How is the brain able to recall events in a chronological order? Two studies from UT Southwestern shed light on this question. The findings from these studies could potentially provide a basis for new treatments against memory loss.
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Almost ten years ago, a certain group of neurons were discovered in rats. Aptly called “time cells”, these neurons help in recording the time of events, allowing the brain to correctly arrange the events in an episodic memory.
Located in the brain’s hippocampus, these cells show a characteristic activity pattern while the animals are encoding and recalling events, explains Bradley Lega, M.D., associate professor of neurological surgery at UTSW and senior author of the PNAS study. By firing in a reproducible sequence, they allow the brain to organize when events happen, Lega says. The timing of their firing is controlled by 5 Hz brain waves, called theta oscillations, in a process known as precession.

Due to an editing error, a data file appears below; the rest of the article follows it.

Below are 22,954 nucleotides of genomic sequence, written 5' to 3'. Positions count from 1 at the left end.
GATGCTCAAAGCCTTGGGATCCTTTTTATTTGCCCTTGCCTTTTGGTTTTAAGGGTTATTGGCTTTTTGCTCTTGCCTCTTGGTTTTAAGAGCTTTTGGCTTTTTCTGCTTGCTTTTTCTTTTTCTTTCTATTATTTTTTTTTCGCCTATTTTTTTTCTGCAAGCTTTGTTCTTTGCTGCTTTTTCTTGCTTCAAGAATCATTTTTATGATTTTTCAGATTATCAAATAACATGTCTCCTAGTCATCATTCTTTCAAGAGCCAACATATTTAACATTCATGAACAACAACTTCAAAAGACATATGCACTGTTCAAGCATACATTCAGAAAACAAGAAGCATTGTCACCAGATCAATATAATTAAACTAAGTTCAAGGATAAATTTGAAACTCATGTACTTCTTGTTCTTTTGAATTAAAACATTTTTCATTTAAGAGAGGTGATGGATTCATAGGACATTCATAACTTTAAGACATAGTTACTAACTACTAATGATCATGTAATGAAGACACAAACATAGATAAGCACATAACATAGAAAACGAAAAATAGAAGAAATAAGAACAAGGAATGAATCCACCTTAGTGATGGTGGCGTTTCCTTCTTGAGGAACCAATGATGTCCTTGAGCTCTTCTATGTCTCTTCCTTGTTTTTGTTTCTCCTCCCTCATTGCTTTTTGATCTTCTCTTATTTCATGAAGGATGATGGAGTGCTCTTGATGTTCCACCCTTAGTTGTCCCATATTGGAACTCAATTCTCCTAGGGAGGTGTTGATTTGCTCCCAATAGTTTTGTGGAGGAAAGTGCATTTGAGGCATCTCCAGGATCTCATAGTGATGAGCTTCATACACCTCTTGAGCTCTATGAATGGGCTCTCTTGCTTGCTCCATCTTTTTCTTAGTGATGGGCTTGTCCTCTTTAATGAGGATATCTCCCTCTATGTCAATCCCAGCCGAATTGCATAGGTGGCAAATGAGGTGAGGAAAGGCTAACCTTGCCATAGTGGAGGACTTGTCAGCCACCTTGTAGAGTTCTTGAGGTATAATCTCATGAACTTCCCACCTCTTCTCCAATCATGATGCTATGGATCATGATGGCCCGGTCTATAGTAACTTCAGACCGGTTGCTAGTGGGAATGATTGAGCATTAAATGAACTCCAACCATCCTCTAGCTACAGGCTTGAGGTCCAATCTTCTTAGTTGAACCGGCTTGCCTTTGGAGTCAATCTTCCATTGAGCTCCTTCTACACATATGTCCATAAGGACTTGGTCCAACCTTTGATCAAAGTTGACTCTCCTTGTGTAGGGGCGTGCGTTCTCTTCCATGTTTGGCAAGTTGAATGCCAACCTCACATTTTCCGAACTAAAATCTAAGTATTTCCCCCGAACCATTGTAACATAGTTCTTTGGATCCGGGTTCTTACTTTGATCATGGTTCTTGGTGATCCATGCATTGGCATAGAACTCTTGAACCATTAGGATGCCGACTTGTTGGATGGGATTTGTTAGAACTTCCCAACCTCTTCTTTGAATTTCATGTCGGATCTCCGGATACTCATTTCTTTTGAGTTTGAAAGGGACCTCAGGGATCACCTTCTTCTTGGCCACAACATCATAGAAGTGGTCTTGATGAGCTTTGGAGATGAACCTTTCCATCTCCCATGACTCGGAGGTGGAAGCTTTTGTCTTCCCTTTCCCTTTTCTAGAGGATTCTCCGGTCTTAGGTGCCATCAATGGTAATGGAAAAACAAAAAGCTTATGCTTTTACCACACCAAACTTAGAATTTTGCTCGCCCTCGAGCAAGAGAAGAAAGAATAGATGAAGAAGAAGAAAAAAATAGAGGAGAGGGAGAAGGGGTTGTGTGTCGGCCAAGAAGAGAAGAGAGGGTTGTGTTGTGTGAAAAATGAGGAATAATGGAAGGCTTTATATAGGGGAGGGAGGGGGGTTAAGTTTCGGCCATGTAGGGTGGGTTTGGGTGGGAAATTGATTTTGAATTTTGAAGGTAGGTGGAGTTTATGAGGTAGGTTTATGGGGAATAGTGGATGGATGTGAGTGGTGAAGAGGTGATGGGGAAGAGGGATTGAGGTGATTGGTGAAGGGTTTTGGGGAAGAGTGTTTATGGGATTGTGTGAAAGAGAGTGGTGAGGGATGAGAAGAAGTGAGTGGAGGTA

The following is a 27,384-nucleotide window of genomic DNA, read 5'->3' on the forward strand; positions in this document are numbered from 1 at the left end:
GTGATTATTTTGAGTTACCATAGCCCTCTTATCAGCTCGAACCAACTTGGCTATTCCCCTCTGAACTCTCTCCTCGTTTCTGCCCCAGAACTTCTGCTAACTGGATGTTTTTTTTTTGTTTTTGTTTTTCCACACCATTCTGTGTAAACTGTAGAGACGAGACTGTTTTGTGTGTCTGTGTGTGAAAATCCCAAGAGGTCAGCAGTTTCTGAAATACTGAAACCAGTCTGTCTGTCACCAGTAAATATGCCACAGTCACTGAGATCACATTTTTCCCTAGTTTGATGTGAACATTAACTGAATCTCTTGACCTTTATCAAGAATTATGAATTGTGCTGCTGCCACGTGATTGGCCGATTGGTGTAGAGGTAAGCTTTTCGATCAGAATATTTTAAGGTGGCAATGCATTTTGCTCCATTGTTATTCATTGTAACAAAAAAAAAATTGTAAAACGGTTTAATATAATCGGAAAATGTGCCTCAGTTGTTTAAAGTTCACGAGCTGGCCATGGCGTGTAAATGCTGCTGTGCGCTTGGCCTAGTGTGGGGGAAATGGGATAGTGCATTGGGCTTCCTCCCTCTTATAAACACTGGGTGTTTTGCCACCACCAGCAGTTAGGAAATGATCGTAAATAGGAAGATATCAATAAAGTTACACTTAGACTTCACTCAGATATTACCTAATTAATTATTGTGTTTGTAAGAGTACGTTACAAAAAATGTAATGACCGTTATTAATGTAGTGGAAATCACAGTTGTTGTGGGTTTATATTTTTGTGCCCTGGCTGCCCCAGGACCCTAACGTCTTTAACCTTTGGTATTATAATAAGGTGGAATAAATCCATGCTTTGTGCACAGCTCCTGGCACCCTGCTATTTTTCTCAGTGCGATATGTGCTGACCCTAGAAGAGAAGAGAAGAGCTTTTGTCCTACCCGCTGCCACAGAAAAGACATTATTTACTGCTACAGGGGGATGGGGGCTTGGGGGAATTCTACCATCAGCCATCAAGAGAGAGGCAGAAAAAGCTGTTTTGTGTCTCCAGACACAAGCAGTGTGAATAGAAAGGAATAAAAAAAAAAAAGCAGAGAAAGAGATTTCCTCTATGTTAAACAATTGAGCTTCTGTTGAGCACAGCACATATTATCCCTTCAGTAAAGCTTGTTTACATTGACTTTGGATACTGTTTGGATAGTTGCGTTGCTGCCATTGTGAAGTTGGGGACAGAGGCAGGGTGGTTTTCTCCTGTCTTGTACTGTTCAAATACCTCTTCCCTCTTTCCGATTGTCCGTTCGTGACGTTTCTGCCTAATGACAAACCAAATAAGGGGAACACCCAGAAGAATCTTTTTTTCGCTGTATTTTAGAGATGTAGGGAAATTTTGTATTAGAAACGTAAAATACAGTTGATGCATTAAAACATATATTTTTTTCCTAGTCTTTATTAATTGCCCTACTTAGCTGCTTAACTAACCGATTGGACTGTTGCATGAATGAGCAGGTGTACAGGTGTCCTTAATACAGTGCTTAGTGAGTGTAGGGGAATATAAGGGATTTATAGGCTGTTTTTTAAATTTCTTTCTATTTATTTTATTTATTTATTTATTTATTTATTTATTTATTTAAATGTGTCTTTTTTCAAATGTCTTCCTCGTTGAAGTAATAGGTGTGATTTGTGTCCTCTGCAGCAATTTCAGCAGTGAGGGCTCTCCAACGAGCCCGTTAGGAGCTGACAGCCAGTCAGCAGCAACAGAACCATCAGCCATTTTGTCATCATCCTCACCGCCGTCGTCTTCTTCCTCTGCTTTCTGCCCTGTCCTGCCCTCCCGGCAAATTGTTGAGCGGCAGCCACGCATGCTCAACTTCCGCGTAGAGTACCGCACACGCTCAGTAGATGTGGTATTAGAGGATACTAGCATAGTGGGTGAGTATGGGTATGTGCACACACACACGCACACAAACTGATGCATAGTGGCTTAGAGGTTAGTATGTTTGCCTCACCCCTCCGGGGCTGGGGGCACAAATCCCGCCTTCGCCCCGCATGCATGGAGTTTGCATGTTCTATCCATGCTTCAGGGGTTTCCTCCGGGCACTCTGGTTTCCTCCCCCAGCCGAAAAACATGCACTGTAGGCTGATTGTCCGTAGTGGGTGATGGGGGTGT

Lega investigated whether humans also have time cells by using a memory task that makes strong demands on time-related information.
Learn more about these studies over at MedicalXpress.
(Image Credit: Melissa Logies/ MedicalXpress)